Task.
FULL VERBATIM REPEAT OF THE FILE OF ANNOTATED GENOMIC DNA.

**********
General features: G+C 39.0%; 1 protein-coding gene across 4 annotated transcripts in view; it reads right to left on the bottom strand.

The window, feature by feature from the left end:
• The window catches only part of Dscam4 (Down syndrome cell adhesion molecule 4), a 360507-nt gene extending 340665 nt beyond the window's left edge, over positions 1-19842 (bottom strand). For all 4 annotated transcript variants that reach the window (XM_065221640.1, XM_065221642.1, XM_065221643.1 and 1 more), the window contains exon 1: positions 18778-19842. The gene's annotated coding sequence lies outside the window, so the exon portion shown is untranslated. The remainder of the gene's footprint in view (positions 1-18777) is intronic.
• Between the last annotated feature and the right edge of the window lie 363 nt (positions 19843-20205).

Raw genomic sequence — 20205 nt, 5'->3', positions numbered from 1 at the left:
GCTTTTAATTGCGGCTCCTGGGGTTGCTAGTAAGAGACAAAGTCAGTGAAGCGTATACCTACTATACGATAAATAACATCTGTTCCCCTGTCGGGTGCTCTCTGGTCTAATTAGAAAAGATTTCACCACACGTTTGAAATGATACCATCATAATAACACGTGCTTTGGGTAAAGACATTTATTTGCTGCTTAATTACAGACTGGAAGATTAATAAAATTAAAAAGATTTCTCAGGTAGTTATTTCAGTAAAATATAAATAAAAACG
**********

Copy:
General features: G+C 39.0%; 1 protein-coding gene across 4 annotated transcripts in view; it reads right to left on the bottom strand.

The window, feature by feature from the left end:
• The window catches only part of Dscam4 (Down syndrome cell adhesion molecule 4), a 360507-nt gene extending 340665 nt beyond the window's left edge, over positions 1-19842 (bottom strand). For all 4 annotated transcript variants that reach the window (XM_065221640.1, XM_065221642.1, XM_065221643.1 and 1 more), the window contains exon 1: positions 18778-19842. The gene's annotated coding sequence lies outside the window, so the exon portion shown is untranslated. The remainder of the gene's footprint in view (positions 1-18777) is intronic.
• Between the last annotated feature and the right edge of the window lie 363 nt (positions 19843-20205).

Raw genomic sequence — 20205 nt, 5'->3', positions numbered from 1 at the left:
GCTTTTAATTGCGGCTCCTGGGGTTGCTAGTAAGAGACAAAGTCAGTGAAGCGTATACCTACTATACGATAAATAACATCTGTTCCCCTGTCGGGTGCTCTCTGGTCTAATTAGAAAAGATTTCACCACACGTTTGAAATGATACCATCATAATAACACGTGCTTTGGGTAAAGACATTTATTTGCTGCTTAATTACAGACTGGAAGATTAATAAAATTAAAAAGATTTCTCAGGTAGTTATTTCAGTAAAATATAAATAAAAACG